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Chiropractic Journal of Australia : CJA March 2012
23 Chiropractic Journal of Australia Volume 42 Number 1 March 2012 In terms of motor development for the child presented in this case report, at 11 months of age she should have the ability to pivot in a sitting position, cruise furniture using one hand, stand for a few seconds on her own and walk with one hand held. Rather, the child’s mobility was delayed and developed the strategy of “bottom shuffing” rather than crawling prior to walking. As described in the case report, the child remained in the sitting position and moved by wriggling their buttocks and unilateral hyper- fexed hip and knee to move forward. This is also referred to as hitching or scooting. This bottom shuffing or hitching or scooting is utilized approximately by 5–21% of infants for mobilization10, 11 and when examining children with delayed walking, the incidence of bottom shuffing increases to 30%.11-13 Bottom shuffing is said to develop at approximately two to three months following the child’s ability to achieve unsupported sitting. This method of mobilization by the child is so successful that its been theorized to delay the development of walking by a few months as it delays the development of muscles required for weight bearing and decreases the incentive for the child to mobilize by other means.11-13 However, a study by Fox and colleagues11 to examine the incidence of “shuffebottoms” and their age of frst walking (compared to a control of “walkers”) found that “walkers” were more likely to walk later than shuffebottoms. According to Robson13 bottom shuffing on the part of the child may indicate an underlying hypotonia which may explain, in part, the use of this non-crawling strategy. According to Fox and colleagues11 bottom shuffing shows a familial preponderance. Although the exact mode of inheritance is unclear, they theorise it more than likely involves an autosomal dominant gene with incomplete penetrance. Given this mode of heritability, Fox and colleagues11 commented that some families may have derived their surnames based on demonstrating this uncommon characteristic. Implications of Chiropractic Care To provide context to these discussions on the chiropractic care of a child with a “shuffebottom” strategy to mobilise, we performed a selective review of the literature using MANTIS [1964-2011], Index to Chiropractic Literature [1984-2011] and Pubmed [1966-2011] using the search terms “bottom shuffing,” “hitching” and “scooting” and related words in the context of chiropractic. To the best of our knowledge, no study thus far has been published as defned in our literature search. Therefore, to the best of our knowledge, this is the frst description in the scientifc literature of a child that transitioned from a bottom shuffer to crawling immediately following chiropractic care. The motivating factor for the parents to present their child for chiropractic care was their concern for their daughter not crawling as they observed in other children and the possibility for any underlying pathology for their daughter’s bottom shuffing. Following the frst visit, the patient’s mother reported a relatively quick response to care in the patient crawling on all fours within hours following the frst chiropractic visit. As exemplifed in this case report, the phenomenon of bottom shuffing as a strategy for mobilization in infants has been observed for years. However, the medical paediatric literature is lacking in this and non-existent in the context of chiropractic. As such, we can only theorise on the effects of the chiropractic care provided. Numerous theories have been offered to explain the effects of the chiropractic adjustment14 but a common theme of many of these theories is that changes in the normal biomechanical dynamics of the spine can adversely affect function of the nervous system.15 In the case reported, the child was cared for with adjustment to the sacrum and cervical spine. The frst reference frame used for the organisation of balance control during locomotion is the pelvis, especially in young children.16 The effects of the adjustment in the case reported may therefore involve biomechanical changes such that function (i.e., pelvic asymmetry, fxations in the SI joint, etc.) is restored in the pelvis. Consequently, the adjustment also alters the infow of sensory signals from paraspinal tissues in a manner that improves physiological function.17 In a study investigating the occurrence, frequency and characteristics of alternative locomotor strategies in children from the age of one to two years and the elements possibly infuencing the long-term psychomotor/locomotor outcome, Bottos and colleagues12 found that shuffers and creepers (and late crawlers >10 months when considered as a different subgroup) walked at a later age compared to crawlers and to children who just stand up and walk. It should be qualifed that crawling is not a pre-requisite to walking. Rather, it is the ability to pull up to stand that leads a baby to take their frst steps.9 Additionally, the success of the “Back to Sleep”18 campaign to protect babies from sudden infant death syndrome has resulted in children less likely to be placed in the prone position to sleep and therefore less likely to develop the skills of head control, active cervical spine extension, trunk rotation and shifting weight. Such skills promote a natural progression to crawling based on the ontogeny recapitulating phylogeny concept.11 Regardless of the mechanisms and the causes involved in delaying crawling, chiropractic care may provide a means of mitigating this delay and ultimately, facilitate bipedal motion in infants. For the child and his/ her family, the ability to walk and its positive consequences cannot be overstated. Independent locomotion in the child changes affective expression,19 their ability to explore their environment and learn,20 their personality21 and overall, their motor and mental development.22 In closing we caution the reader on the generalisability of case reports. Given the limited sample size and lack of control, cause and effect inferences are challenged by regression to the mean, the results of placebo, and the non-specifc effects of the clinical encounter (i.e., the demand characteristic and subjective validation). With respect to the natural history of bottom shuffing; despite the limited data available (i.e., one study), there are indicators that bottom shuffers have delayed development to bipedal motion. As discussed above, there are consequences for the developing child. CONCLUSION This case report described a child that transitioned from bottom shuffing to crawling following chiropractic care. We encourage further research in the possibility that chiropractic adjustments may mitigate delayed locomotor development in infants. BOTTOM SHUFFLER AND CHIROPRACTIC BERNARD • ALCANTARA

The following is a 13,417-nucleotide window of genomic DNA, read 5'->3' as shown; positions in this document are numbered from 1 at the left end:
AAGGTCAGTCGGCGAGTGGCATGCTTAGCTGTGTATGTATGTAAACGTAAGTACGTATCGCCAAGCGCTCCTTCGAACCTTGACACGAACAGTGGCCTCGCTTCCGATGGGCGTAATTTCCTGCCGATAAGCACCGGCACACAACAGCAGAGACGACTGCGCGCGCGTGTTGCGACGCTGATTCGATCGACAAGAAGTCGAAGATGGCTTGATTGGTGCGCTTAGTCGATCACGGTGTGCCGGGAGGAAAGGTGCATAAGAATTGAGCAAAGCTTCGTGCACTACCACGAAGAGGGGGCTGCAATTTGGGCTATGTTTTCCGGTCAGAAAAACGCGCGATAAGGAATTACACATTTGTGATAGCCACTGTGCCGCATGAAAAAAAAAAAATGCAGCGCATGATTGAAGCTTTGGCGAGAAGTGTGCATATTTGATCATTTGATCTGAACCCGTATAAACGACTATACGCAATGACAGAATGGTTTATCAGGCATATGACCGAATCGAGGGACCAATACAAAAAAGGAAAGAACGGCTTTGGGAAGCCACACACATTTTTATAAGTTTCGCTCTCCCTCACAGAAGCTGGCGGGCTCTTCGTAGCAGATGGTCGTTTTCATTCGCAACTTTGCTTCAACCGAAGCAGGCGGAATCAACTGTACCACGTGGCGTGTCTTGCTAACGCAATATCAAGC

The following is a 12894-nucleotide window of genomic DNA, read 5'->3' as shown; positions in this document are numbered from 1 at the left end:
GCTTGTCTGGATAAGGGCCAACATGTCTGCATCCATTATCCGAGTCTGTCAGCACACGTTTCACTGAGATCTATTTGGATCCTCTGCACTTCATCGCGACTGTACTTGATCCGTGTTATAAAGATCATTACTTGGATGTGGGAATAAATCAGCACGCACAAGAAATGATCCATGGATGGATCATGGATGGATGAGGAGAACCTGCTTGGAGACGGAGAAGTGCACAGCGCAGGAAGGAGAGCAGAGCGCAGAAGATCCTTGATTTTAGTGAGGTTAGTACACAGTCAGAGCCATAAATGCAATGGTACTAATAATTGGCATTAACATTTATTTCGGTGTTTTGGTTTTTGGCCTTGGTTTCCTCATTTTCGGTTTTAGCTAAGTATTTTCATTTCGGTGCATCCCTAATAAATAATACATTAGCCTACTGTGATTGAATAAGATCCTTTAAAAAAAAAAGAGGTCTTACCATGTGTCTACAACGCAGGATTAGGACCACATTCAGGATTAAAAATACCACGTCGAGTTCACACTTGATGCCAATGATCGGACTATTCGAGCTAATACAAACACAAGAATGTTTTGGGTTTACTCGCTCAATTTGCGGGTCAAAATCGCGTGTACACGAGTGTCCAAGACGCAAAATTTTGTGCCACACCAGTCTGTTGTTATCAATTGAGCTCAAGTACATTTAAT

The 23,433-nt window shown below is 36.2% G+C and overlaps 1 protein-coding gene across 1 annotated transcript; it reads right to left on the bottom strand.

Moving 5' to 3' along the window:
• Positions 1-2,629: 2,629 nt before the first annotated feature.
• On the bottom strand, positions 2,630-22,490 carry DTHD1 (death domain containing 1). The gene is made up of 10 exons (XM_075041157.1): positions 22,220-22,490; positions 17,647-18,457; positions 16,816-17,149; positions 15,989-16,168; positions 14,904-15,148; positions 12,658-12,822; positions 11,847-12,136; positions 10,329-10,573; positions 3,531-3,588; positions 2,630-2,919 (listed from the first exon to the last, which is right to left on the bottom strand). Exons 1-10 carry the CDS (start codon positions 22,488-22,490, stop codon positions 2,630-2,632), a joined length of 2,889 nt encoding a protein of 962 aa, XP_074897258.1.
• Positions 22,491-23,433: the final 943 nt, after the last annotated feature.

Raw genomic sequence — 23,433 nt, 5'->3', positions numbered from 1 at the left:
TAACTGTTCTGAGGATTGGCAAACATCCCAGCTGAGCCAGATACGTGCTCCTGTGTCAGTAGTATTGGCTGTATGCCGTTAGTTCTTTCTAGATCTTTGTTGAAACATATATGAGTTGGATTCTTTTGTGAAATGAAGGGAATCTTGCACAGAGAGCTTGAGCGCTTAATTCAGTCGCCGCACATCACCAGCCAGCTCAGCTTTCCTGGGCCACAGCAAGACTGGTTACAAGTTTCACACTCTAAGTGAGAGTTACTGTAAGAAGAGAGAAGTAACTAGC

CJA June 2012